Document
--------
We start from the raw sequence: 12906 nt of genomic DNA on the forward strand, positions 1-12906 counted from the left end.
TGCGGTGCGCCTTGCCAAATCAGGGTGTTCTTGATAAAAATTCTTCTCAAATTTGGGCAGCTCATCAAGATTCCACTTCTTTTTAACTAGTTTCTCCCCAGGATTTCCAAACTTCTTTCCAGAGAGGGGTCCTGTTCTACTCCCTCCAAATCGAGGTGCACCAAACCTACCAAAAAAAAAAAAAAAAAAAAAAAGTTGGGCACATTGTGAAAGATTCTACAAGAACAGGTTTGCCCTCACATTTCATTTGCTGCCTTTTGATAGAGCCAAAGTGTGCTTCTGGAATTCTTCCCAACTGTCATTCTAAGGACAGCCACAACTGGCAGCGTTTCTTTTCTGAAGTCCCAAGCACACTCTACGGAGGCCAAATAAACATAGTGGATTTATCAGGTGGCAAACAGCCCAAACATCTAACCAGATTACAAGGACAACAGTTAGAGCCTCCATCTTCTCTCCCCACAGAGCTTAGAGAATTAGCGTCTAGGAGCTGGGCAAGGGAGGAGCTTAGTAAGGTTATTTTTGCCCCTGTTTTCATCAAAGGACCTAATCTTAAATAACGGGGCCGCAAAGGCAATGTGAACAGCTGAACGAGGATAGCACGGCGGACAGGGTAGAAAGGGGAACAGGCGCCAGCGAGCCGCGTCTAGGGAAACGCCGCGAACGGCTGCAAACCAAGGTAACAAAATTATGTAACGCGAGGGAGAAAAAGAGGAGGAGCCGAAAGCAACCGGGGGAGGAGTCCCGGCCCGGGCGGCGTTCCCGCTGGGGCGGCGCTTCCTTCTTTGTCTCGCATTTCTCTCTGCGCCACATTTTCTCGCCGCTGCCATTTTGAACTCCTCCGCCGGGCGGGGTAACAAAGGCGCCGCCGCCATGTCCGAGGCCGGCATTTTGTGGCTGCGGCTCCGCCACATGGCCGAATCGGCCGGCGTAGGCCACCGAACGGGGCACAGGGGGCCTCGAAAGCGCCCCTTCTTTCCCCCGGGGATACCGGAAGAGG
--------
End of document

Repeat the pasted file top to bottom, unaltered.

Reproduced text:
We start from the raw sequence: 12906 nt of genomic DNA on the forward strand, positions 1-12906 counted from the left end.
TGCGGTGCGCCTTGCCAAATCAGGGTGTTCTTGATAAAAATTCTTCTCAAATTTGGGCAGCTCATCAAGATTCCACTTCTTTTTAACTAGTTTCTCCCCAGGATTTCCAAACTTCTTTCCAGAGAGGGGTCCTGTTCTACTCCCTCCAAATCGAGGTGCACCAAACCTACCAAAAAAAAAAAAAAAAAAAAAAAGTTGGGCACATTGTGAAAGATTCTACAAGAACAGGTTTGCCCTCACATTTCATTTGCTGCCTTTTGATAGAGCCAAAGTGTGCTTCTGGAATTCTTCCCAACTGTCATTCTAAGGACAGCCACAACTGGCAGCGTTTCTTTTCTGAAGTCCCAAGCACACTCTACGGAGGCCAAATAAACATAGTGGATTTATCAGGTGGCAAACAGCCCAAACATCTAACCAGATTACAAGGACAACAGTTAGAGCCTCCATCTTCTCTCCCCACAGAGCTTAGAGAATTAGCGTCTAGGAGCTGGGCAAGGGAGGAGCTTAGTAAGGTTATTTTTGCCCCTGTTTTCATCAAAGGACCTAATCTTAAATAACGGGGCCGCAAAGGCAATGTGAACAGCTGAACGAGGATAGCACGGCGGACAGGGTAGAAAGGGGAACAGGCGCCAGCGAGCCGCGTCTAGGGAAACGCCGCGAACGGCTGCAAACCAAGGTAACAAAATTATGTAACGCGAGGGAGAAAAAGAGGAGGAGCCGAAAGCAACCGGGGGAGGAGTCCCGGCCCGGGCGGCGTTCCCGCTGGGGCGGCGCTTCCTTCTTTGTCTCGCATTTCTCTCTGCGCCACATTTTCTCGCCGCTGCCATTTTGAACTCCTCCGCCGGGCGGGGTAACAAAGGCGCCGCCGCCATGTCCGAGGCCGGCATTTTGTGGCTGCGGCTCCGCCACATGGCCGAATCGGCCGGCGTAGGCCACCGAACGGGGCACAGGGGGCCTCGAAAGCGCCCCTTCTTTCCCCCGGGGATACCGGAAGAGG